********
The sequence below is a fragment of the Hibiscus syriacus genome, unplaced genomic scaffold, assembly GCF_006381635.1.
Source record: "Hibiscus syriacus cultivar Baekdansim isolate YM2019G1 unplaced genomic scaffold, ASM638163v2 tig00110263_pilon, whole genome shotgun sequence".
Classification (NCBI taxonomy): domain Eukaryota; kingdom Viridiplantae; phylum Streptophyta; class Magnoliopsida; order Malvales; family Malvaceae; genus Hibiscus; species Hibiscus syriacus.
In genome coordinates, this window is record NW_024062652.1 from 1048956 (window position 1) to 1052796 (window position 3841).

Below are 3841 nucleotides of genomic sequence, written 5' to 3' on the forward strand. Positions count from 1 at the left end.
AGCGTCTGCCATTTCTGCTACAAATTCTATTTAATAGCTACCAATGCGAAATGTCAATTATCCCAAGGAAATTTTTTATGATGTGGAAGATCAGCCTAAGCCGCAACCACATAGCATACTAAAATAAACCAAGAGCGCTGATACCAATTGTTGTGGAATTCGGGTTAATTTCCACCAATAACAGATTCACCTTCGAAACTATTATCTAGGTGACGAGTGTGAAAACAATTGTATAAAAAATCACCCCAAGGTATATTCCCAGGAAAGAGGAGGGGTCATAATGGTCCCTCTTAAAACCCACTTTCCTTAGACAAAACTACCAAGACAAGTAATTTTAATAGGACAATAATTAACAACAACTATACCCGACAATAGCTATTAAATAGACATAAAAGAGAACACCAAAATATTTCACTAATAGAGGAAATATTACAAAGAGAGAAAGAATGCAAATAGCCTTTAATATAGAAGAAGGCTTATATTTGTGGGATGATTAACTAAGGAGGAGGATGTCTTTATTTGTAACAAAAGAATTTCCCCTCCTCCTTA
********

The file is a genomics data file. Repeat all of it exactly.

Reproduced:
The sequence below is a fragment of the Hibiscus syriacus genome, unplaced genomic scaffold, assembly GCF_006381635.1.
Source record: "Hibiscus syriacus cultivar Baekdansim isolate YM2019G1 unplaced genomic scaffold, ASM638163v2 tig00110263_pilon, whole genome shotgun sequence".
Classification (NCBI taxonomy): domain Eukaryota; kingdom Viridiplantae; phylum Streptophyta; class Magnoliopsida; order Malvales; family Malvaceae; genus Hibiscus; species Hibiscus syriacus.
In genome coordinates, this window is record NW_024062652.1 from 1048956 (window position 1) to 1052796 (window position 3841).

Below are 3841 nucleotides of genomic sequence, written 5' to 3' on the forward strand. Positions count from 1 at the left end.
AGCGTCTGCCATTTCTGCTACAAATTCTATTTAATAGCTACCAATGCGAAATGTCAATTATCCCAAGGAAATTTTTTATGATGTGGAAGATCAGCCTAAGCCGCAACCACATAGCATACTAAAATAAACCAAGAGCGCTGATACCAATTGTTGTGGAATTCGGGTTAATTTCCACCAATAACAGATTCACCTTCGAAACTATTATCTAGGTGACGAGTGTGAAAACAATTGTATAAAAAATCACCCCAAGGTATATTCCCAGGAAAGAGGAGGGGTCATAATGGTCCCTCTTAAAACCCACTTTCCTTAGACAAAACTACCAAGACAAGTAATTTTAATAGGACAATAATTAACAACAACTATACCCGACAATAGCTATTAAATAGACATAAAAGAGAACACCAAAATATTTCACTAATAGAGGAAATATTACAAAGAGAGAAAGAATGCAAATAGCCTTTAATATAGAAGAAGGCTTATATTTGTGGGATGATTAACTAAGGAGGAGGATGTCTTTATTTGTAACAAAAGAATTTCCCCTCCTCCTTA